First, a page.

138:                                      dialogues and thirteen letters have been ascribed to him. Plato's writings have
 139:                                      been published in several fashions; this has led to several conventions regarding
 140:                                      the naming and referencing of Plato's texts. Plato's dialogues have been used to
 141:                                      teach a range of subjects, including philosophy, logic, ethics, rhetoric, and mathematics.
 142:                                  </p>
 143:                              </span>
 144:                          </div>
 145:                      </Template>
 146:                  </atom:TabItem>
 147:              </Tabs>
 148:          </atom:AtomicTabs>
 149:      </div>
 150:      <br />
 151:      <sample:Source ID="Code" runat="server" />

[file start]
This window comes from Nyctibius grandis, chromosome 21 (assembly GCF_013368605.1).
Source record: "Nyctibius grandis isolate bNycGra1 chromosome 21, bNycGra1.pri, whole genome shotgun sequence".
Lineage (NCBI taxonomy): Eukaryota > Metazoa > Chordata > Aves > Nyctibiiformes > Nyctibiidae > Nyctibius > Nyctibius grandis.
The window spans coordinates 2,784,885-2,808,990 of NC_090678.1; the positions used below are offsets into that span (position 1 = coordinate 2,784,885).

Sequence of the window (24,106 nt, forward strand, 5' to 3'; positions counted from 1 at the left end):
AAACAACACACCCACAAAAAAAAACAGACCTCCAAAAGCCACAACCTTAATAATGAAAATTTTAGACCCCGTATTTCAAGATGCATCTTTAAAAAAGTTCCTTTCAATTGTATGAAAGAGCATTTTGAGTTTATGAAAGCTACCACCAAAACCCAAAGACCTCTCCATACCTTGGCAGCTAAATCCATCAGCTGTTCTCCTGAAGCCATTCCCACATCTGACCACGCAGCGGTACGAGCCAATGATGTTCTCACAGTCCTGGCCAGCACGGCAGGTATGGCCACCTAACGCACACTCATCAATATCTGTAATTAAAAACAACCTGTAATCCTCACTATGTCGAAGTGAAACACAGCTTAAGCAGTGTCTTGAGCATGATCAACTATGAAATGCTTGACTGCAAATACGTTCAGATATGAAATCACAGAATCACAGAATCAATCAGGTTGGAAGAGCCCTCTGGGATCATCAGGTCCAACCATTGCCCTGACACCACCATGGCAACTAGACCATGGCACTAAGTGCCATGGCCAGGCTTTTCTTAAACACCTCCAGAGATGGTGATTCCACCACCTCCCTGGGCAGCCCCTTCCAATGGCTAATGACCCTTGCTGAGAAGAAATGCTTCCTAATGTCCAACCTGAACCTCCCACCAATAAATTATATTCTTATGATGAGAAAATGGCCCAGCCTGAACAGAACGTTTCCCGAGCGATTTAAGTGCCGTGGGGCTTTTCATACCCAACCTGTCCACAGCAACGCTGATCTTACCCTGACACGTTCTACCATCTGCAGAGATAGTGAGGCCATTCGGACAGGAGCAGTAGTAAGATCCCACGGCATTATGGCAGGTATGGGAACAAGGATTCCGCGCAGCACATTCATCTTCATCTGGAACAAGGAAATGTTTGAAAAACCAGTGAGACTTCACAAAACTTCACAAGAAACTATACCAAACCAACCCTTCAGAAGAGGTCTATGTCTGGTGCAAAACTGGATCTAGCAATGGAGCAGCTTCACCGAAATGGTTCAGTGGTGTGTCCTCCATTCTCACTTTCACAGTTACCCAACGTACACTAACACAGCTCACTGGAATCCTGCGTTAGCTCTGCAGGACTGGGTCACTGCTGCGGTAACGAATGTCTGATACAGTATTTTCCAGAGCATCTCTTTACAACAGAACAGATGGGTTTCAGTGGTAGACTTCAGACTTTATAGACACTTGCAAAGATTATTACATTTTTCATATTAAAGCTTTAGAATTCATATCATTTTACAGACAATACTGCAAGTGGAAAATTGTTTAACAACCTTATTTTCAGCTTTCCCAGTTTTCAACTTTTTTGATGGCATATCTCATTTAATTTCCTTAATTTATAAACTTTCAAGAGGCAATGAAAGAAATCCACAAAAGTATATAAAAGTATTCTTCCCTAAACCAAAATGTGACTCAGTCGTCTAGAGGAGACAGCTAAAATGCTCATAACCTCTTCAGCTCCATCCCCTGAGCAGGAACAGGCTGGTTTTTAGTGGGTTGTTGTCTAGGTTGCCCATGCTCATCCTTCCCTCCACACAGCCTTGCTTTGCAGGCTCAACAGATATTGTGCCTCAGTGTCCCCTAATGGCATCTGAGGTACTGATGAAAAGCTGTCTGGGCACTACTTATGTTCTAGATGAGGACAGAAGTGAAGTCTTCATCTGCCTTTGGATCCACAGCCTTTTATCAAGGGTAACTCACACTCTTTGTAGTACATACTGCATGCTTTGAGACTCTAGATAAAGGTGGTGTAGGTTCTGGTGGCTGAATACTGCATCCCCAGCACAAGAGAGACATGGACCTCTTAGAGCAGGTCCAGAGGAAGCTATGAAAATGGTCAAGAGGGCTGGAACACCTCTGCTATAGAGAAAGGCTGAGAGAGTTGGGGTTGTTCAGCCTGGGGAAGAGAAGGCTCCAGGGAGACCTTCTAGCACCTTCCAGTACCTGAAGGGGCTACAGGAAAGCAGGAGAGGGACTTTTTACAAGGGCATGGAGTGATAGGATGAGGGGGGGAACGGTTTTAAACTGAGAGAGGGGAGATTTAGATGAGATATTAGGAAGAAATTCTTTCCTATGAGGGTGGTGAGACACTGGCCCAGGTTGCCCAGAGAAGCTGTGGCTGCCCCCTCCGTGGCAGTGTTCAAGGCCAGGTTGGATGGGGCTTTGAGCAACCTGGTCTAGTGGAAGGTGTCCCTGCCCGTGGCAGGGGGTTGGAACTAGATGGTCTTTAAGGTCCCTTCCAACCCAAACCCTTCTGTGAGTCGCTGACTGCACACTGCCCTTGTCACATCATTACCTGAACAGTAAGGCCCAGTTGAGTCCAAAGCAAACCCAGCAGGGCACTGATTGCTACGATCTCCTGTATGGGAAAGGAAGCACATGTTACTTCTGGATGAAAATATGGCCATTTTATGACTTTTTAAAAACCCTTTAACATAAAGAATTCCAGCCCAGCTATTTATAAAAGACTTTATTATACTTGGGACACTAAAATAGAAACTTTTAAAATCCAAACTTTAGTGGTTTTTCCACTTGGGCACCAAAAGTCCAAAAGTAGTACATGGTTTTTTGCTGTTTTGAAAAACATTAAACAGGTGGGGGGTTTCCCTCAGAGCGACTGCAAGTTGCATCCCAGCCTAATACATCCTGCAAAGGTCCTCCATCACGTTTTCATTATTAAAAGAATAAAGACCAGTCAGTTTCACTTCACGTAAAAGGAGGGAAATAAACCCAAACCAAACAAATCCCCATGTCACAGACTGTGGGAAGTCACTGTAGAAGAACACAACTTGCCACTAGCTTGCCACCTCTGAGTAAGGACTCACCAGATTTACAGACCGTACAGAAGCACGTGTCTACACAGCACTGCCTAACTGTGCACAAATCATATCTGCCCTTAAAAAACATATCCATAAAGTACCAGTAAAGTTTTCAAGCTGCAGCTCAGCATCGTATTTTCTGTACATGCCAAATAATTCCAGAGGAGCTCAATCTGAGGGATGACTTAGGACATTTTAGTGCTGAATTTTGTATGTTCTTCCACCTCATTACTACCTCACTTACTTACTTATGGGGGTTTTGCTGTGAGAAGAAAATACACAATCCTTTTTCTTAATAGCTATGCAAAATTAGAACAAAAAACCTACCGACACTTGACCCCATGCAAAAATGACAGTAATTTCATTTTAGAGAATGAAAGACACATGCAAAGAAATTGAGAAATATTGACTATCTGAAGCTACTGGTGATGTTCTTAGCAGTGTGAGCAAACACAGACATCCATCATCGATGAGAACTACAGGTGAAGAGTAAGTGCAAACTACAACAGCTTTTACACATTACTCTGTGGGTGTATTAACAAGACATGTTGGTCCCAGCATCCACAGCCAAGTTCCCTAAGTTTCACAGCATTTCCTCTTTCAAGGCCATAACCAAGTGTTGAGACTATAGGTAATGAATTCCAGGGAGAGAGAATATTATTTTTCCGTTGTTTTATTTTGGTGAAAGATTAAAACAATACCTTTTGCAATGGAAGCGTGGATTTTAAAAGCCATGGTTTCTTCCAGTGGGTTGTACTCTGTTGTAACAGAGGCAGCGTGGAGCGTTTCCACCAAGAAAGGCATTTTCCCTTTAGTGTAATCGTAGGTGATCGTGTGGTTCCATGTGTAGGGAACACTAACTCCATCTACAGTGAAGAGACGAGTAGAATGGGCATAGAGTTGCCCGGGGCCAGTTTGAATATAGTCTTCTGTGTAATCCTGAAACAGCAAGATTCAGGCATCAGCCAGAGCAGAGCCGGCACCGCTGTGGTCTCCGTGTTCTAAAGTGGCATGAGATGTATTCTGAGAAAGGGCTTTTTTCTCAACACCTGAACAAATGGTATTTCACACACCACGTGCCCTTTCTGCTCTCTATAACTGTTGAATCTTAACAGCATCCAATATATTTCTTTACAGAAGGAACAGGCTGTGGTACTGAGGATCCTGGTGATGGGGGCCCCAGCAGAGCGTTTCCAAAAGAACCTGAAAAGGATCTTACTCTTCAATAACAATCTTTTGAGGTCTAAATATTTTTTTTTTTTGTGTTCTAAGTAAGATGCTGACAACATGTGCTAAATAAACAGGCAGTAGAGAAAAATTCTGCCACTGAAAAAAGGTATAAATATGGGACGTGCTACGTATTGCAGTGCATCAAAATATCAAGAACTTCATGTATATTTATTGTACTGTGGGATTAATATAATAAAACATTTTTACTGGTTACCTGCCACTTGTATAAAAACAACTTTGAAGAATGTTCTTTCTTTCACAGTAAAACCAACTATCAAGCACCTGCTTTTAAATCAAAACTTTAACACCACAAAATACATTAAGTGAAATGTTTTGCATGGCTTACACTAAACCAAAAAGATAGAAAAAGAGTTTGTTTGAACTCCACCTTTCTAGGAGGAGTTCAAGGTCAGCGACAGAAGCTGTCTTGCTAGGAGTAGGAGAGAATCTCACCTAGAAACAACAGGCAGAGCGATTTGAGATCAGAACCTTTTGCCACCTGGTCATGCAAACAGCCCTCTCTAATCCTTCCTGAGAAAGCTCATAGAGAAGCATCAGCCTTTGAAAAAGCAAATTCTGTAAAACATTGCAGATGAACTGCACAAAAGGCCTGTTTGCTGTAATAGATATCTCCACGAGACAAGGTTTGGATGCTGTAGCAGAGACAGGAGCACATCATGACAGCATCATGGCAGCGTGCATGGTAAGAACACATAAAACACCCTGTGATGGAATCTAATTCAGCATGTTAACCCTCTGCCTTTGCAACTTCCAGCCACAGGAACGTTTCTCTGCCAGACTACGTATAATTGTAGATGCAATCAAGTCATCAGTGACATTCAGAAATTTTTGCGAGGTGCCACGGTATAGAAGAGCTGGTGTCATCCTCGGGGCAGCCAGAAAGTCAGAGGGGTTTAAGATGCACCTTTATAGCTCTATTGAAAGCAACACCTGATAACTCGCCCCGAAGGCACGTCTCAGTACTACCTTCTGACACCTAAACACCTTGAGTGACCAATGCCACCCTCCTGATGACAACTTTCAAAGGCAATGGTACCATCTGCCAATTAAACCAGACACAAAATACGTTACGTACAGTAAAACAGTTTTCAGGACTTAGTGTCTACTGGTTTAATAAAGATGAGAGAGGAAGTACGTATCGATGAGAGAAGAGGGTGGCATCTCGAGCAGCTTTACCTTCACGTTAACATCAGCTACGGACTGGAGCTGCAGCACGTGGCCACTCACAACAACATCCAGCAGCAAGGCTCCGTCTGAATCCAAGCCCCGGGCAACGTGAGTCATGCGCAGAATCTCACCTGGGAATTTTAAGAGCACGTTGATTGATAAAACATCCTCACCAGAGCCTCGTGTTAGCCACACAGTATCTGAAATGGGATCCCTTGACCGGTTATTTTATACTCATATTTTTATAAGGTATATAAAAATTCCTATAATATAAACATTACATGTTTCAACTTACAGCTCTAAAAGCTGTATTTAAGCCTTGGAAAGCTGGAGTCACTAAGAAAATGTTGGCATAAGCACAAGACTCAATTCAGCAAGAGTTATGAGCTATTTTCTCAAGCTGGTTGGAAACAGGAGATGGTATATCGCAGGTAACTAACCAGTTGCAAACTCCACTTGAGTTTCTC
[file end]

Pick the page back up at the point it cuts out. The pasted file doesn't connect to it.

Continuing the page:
152:      </form>
 153:  </body>
 154:  </html>
   1:  using System;
   2:  using System.Collections.Generic;
   3:  using System.Linq;
   4:  using System.Web;
   5:  using System.Web.UI;
   6:  using System.Web.UI.WebControls;
   7:   
   8:  namespace Atom.Website.Samples.AtomicTabs
   9:  {
  10:      public partial class Remove : System.Web.UI.Page
  11:      {
  12:          protected void Page_Load(object sender, EventArgs e)
  13:          {
  14:   
  15:          }
  16:   
  17:          protected void AllowRemove_CheckedChanged(object sender, EventArgs e)
  18:          {
  19:              AtomicTabs1.AllowRemove = AllowRemove.Checked;
  20:          }
  21:      }
  22:  }
   1:  Imports System
   2:  Imports System.Collections.Generic
   3:  Imports System.Linq
   4:  Imports System.Web
   5:  Imports System.Web.UI
   6:  Imports System.Web.UI.WebControls
   7:  Namespace Atom.Website.Samples.AtomicTabs
   8:      Public Partial Class Remove
   9:          Inherits System.Web.UI.Page
  10:          Protected Sub Page_Load(sender As Object, e As EventArgs)
  11:          End Sub
  12:          Protected Sub AllowRemove_CheckedChanged(sender As Object, e As EventArgs)
  13:              AtomicTabs1.AllowRemove = AllowRemove.Checked
  14:          End Sub
  15:      End Class
  16:  End Namespace